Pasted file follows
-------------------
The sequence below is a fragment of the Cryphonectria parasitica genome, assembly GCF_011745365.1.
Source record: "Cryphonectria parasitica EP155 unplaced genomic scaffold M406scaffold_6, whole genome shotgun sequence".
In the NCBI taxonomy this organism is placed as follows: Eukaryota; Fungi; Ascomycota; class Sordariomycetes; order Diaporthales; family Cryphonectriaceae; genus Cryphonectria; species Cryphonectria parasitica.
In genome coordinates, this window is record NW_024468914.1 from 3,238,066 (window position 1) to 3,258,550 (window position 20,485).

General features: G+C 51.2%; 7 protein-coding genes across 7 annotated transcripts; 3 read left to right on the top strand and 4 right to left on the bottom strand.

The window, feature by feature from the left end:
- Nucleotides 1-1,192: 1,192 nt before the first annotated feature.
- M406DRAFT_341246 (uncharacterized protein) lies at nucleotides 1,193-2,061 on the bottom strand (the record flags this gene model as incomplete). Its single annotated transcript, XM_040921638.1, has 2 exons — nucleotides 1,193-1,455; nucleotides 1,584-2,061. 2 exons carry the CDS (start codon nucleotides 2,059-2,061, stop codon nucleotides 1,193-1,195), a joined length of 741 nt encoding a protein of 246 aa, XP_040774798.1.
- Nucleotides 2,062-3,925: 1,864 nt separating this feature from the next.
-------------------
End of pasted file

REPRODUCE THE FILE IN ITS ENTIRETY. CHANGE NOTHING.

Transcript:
The sequence below is a fragment of the Cryphonectria parasitica genome, assembly GCF_011745365.1.
Source record: "Cryphonectria parasitica EP155 unplaced genomic scaffold M406scaffold_6, whole genome shotgun sequence".
In the NCBI taxonomy this organism is placed as follows: Eukaryota; Fungi; Ascomycota; class Sordariomycetes; order Diaporthales; family Cryphonectriaceae; genus Cryphonectria; species Cryphonectria parasitica.
In genome coordinates, this window is record NW_024468914.1 from 3,238,066 (window position 1) to 3,258,550 (window position 20,485).

General features: G+C 51.2%; 7 protein-coding genes across 7 annotated transcripts; 3 read left to right on the top strand and 4 right to left on the bottom strand.

The window, feature by feature from the left end:
- Nucleotides 1-1,192: 1,192 nt before the first annotated feature.
- M406DRAFT_341246 (uncharacterized protein) lies at nucleotides 1,193-2,061 on the bottom strand (the record flags this gene model as incomplete). Its single annotated transcript, XM_040921638.1, has 2 exons — nucleotides 1,193-1,455; nucleotides 1,584-2,061. 2 exons carry the CDS (start codon nucleotides 2,059-2,061, stop codon nucleotides 1,193-1,195), a joined length of 741 nt encoding a protein of 246 aa, XP_040774798.1.
- Nucleotides 2,062-3,925: 1,864 nt separating this feature from the next.